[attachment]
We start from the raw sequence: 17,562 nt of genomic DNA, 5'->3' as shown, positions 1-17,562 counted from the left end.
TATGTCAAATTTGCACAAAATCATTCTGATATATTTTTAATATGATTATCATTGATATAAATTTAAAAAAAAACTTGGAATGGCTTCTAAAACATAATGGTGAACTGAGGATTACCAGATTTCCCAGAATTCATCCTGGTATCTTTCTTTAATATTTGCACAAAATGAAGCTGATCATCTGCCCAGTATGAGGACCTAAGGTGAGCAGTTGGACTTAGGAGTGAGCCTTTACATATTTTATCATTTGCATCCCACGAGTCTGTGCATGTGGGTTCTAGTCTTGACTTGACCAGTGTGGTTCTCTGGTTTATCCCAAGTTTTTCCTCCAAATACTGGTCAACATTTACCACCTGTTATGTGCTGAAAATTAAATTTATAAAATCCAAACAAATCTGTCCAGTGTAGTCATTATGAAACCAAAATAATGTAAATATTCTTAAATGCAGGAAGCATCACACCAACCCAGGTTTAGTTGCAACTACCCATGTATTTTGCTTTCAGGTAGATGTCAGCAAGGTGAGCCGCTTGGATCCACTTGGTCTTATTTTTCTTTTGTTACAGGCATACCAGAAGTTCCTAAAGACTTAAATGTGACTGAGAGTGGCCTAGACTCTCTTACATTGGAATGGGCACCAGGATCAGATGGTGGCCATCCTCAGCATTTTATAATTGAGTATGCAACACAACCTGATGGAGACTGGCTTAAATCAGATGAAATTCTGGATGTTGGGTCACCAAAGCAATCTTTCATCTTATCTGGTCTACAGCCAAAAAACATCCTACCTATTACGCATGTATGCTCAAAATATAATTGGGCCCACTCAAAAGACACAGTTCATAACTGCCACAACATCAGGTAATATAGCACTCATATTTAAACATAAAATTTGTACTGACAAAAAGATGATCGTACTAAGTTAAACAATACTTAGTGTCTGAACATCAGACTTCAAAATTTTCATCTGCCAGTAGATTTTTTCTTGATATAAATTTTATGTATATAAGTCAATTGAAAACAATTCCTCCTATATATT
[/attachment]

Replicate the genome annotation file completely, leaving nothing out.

We start from the raw sequence: 17,562 nt of genomic DNA, 5'->3' as shown, positions 1-17,562 counted from the left end.
TATGTCAAATTTGCACAAAATCATTCTGATATATTTTTAATATGATTATCATTGATATAAATTTAAAAAAAAACTTGGAATGGCTTCTAAAACATAATGGTGAACTGAGGATTACCAGATTTCCCAGAATTCATCCTGGTATCTTTCTTTAATATTTGCACAAAATGAAGCTGATCATCTGCCCAGTATGAGGACCTAAGGTGAGCAGTTGGACTTAGGAGTGAGCCTTTACATATTTTATCATTTGCATCCCACGAGTCTGTGCATGTGGGTTCTAGTCTTGACTTGACCAGTGTGGTTCTCTGGTTTATCCCAAGTTTTTCCTCCAAATACTGGTCAACATTTACCACCTGTTATGTGCTGAAAATTAAATTTATAAAATCCAAACAAATCTGTCCAGTGTAGTCATTATGAAACCAAAATAATGTAAATATTCTTAAATGCAGGAAGCATCACACCAACCCAGGTTTAGTTGCAACTACCCATGTATTTTGCTTTCAGGTAGATGTCAGCAAGGTGAGCCGCTTGGATCCACTTGGTCTTATTTTTCTTTTGTTACAGGCATACCAGAAGTTCCTAAAGACTTAAATGTGACTGAGAGTGGCCTAGACTCTCTTACATTGGAATGGGCACCAGGATCAGATGGTGGCCATCCTCAGCATTTTATAATTGAGTATGCAACACAACCTGATGGAGACTGGCTTAAATCAGATGAAATTCTGGATGTTGGGTCACCAAAGCAATCTTTCATCTTATCTGGTCTACAGCCAAAAAACATCCTACCTATTACGCATGTATGCTCAAAATATAATTGGGCCCACTCAAAAGACACAGTTCATAACTGCCACAACATCAGGTAATATAGCACTCATATTTAAACATAAAATTTGTACTGACAAAAAGATGATCGTACTAAGTTAAACAATACTTAGTGTCTGAACATCAGACTTCAAAATTTTCATCTGCCAGTAGATTTTTTCTTGATATAAATTTTATGTATATAAGTCAATTGAAAACAATTCCTCCTATATATT